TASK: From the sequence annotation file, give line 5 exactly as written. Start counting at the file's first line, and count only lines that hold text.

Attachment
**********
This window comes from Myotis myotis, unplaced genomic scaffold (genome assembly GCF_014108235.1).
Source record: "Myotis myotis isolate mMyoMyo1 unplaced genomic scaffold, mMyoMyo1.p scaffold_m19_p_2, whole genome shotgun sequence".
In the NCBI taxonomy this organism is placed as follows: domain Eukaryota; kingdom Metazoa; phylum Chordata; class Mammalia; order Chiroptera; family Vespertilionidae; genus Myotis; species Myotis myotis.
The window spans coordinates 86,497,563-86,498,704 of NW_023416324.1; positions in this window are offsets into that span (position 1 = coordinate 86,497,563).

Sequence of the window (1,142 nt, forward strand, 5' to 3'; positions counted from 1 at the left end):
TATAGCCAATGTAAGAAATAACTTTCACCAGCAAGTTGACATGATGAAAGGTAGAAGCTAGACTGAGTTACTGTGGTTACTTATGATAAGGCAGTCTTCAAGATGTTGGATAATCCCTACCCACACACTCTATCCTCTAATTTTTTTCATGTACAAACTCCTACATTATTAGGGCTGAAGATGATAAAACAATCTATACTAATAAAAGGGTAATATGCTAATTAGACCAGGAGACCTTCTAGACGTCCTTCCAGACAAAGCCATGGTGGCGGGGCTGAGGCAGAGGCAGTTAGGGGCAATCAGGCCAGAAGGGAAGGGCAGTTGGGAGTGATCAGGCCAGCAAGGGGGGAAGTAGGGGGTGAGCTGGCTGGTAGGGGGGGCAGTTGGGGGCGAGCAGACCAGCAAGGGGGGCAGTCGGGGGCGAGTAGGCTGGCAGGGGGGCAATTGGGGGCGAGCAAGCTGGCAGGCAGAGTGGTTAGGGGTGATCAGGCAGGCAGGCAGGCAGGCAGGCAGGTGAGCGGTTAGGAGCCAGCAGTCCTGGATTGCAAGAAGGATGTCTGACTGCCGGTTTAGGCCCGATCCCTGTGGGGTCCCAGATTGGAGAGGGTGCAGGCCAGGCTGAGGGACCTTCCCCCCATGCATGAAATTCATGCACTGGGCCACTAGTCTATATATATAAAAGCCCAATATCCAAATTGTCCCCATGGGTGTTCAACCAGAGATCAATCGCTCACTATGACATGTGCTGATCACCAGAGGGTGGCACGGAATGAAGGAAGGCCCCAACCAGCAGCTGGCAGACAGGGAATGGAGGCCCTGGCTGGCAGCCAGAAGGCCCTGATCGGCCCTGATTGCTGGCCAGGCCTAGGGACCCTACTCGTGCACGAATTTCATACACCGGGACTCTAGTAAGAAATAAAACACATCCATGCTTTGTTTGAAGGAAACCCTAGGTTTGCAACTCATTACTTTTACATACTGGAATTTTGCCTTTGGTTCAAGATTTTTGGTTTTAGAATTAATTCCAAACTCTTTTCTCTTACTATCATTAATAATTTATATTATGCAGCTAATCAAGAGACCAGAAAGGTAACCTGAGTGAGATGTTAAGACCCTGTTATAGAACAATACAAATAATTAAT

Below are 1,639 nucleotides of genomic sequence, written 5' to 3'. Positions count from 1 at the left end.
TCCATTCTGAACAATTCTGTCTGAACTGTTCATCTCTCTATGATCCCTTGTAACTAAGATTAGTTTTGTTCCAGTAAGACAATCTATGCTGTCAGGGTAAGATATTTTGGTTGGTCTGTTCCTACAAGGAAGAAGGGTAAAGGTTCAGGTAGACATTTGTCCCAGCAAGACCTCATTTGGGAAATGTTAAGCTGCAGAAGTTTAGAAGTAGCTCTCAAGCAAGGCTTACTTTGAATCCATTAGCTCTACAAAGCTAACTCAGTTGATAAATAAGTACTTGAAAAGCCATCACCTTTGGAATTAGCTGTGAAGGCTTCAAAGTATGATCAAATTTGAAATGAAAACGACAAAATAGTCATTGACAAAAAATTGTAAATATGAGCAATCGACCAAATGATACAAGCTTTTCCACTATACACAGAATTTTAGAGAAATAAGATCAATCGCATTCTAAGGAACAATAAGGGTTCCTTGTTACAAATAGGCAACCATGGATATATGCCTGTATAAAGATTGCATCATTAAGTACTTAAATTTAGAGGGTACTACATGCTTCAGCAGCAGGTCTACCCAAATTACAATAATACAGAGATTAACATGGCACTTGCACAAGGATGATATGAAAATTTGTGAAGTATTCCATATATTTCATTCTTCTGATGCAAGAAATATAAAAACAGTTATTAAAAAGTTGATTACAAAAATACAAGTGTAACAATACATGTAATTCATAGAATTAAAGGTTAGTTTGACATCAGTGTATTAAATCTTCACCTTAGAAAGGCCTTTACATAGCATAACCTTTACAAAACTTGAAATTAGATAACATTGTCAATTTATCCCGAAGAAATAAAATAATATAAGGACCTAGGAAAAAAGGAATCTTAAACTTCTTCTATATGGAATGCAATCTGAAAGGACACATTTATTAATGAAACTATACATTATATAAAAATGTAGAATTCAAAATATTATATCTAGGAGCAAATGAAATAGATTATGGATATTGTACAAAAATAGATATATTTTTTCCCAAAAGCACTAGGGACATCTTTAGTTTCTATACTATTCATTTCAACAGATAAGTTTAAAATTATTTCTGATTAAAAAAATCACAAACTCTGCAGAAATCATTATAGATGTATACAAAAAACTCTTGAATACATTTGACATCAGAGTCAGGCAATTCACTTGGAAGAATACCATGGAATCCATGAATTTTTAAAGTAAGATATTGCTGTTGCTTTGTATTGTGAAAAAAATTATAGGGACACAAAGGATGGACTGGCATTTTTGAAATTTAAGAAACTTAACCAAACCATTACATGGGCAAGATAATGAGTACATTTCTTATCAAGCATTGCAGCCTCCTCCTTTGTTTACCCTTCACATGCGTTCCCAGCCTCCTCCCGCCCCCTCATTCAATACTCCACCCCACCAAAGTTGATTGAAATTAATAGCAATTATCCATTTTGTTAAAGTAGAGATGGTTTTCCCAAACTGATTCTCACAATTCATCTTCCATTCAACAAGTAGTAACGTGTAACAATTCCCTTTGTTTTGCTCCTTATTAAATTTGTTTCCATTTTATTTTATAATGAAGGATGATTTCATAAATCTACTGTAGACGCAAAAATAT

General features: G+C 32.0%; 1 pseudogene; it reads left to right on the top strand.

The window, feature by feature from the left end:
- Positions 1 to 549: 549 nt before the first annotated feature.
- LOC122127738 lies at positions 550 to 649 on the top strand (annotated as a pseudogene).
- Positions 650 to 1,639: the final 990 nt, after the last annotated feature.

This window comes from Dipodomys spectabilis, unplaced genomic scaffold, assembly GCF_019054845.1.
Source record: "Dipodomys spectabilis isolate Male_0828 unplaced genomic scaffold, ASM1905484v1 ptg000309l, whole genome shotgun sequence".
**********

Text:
Sequence of the window (1,142 nt, forward strand, 5' to 3'; positions counted from 1 at the left end):